In America is a gift. The tale follows an Irish family, still reeling from the loss of their youngest member, who emigrate to New York City. It is a deeply satisfying journey that is heartfelt but never syrupy. There are so many places where this story could have gone wrong, but it doesn’t, and how nice is that? Even the ending is a small marvel, as the film turns to the viewer and comes up with just the right image and words to properly send each of us on our way.
Paddy Considine with real-life sisters Sarah and Emmy Bolger.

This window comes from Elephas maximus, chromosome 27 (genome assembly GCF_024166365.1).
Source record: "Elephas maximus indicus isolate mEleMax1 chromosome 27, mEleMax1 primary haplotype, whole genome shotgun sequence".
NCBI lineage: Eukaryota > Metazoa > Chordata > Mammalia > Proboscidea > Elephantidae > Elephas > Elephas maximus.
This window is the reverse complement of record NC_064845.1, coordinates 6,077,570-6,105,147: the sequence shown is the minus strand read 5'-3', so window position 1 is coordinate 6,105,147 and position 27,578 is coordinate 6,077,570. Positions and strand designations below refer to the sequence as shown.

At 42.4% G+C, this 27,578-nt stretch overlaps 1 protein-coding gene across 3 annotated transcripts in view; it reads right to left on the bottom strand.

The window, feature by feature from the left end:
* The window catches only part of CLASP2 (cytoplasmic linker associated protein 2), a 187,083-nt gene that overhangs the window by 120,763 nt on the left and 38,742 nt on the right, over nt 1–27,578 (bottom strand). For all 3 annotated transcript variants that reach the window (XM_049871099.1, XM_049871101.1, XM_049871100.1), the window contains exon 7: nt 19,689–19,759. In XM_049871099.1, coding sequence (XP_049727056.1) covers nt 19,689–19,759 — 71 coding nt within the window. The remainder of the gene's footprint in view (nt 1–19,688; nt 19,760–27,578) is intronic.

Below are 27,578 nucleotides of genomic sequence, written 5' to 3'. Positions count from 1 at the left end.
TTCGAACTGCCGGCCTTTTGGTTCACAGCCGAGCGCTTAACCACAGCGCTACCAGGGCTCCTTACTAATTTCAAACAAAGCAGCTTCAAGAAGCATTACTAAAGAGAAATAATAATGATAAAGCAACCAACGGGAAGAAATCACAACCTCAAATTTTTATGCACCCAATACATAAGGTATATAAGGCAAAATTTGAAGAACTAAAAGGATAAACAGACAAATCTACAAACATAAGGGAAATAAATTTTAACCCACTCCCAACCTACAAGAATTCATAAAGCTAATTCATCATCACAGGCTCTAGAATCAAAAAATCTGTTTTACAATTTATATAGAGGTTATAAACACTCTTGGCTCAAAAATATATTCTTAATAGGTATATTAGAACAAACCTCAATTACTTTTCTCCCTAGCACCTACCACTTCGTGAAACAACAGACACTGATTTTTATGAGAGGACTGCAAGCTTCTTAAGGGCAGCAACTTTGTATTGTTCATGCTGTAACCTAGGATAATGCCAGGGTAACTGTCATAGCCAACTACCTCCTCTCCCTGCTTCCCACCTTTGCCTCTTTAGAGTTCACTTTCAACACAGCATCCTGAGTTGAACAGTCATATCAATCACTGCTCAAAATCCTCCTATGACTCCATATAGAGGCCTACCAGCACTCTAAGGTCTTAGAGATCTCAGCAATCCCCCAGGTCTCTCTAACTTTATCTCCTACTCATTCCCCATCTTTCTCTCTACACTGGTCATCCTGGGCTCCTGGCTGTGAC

The man behind the magic is Jim Sheridan, best know for My Left Foot and In the Name of the Father. He wrote In America with his daughters, Naomi and Kirsten, based in part on their own family story. The production is dedicated to Jim’s brother Frankie, who died in the early ’80s. Shortly after, Sheridan, his wife and the girls moved to NYC, landing in a tenement in Hell’s Kitchen where the penniless family struggled for basics while Sheridan hit one theater after another looking for work. In the film, Johnny (Paddy Considine), Sarah (Samantha Morton) and their daughters Christy (Sarah Bolger) and Ariel (Emma Bolger, Sarah’s real-life sister) have left Ireland still grieving over the passing of 2-year-old Frankie. Arriving in New York via the Canadian border, they settle in a godawful building, all the way at the top floor, high above the permanently broken elevator and daunting staircase. At the street level are the junkies, jittery but cordial, trying to space out their requests for spare change from the residents. At the top are the pigeons that enter the apartment through a smashed skylight and claim it as their own (Ariel is disappointed to learn they can’t keep them as pets). Somewhere in the middle is the man who screams. That man, the family will later learn, the one behind the door with “Keep Away” painted on it in broad strokes, is an artist named Mateo (Djimon Hounsou), given to slashing up his canvasses in bursts of rage. Sarah takes a job at a neighborhood diner/ice cream parlor called Heaven, Johnny goes out on auditions and the girls start school. Though the family has established a routine, all is not well. Frankie haunts them. Ariel, a 7-year-old beam of sunlight, appears to cope best. Ten-year-old Christy, who hides behind her video camera, sees him as a spirit that has given her three wishes, which she uses with great care over the course of the story. Pain and guilt over the fate of her son boils inside Sarah, triggering the occasional delusion during moments of crisis. Johnny, meanwhile, has shut off the Frankie part of himself. His inability to feel the pain leaves him emotionally unconvincing during auditions, and has put a tremendous strain on his relationship with Sarah. He is an utterly devoted husband and father, a man who can haul a used air conditioner down crowded streets and up that miserable staircase by sheer willpower to his sweltering kin. But his fear of becoming vulnerable cripples him. If all the pain and poverty sounds overwhelming, please understand that In America is not a downer. This is a story of the power of family — to nurture, to challenge, to embrace others, to offer comfort while the soul finds a way to heal. The presentation of the story is exceptional. Jim Sheridan has assembled a great group of talents, including Gavin Friday and Maurice Seezer, whose music is letter-perfect for each moment. The cinematography by Declan Quinn manages to realistically present the horrid living conditions while capturing the life and vibrancy that drew the family to the city. His masterful camerawork only draws attention to itself once, when a thunderstorm of epic proportion marks a pivotal occurrence in the lives of the family. As for the cast, it doesn’t get better than this. Paddy Considine (24 Hour Party People) handles the challenge of playing the bottled-up Johnny without ever succumbing to pathos. You leave the theater knowing the man. As Sarah, the remarkable Samantha Morton (Sweet and Lowdown, Minority Report, Morvern Callar) creates a woman whose every emotion is immediately exposed. She offers mesmerizing glimpses of Sarah’s feral side as well. The role of Mateo allows Djimon Hounsou (Amistad, Gladiator) a chance to stretch and his work here is outstanding, as he takes the character closest to cliché and turns his anguish, power and underlying gentleness into something Shakespearean. Finally, sisters Sarah and Emma Bolger are revelations — two of the most natural and charismatic child actors ever to grace a multiplex. As Ariel, little Emma is delicate and determined; the brightest part of the family spirit. Young Sarah is equally impressive as Christy, anchoring the story with her narration to the audience and her character’s quiet maintenance of her sister and parents. She gets one of the most important scenes in the film — a confrontation with Johnny — as well as one of the most charming — a guileless rendition of the song “Desperado” at a school pageant. Some of the plot points of the film, which I have not included here, read like the stuff of a TV movie, but what happens on screen feels absolutely real. In America is Jim Sheridan’s most personal film. It also is one of the best of 2003.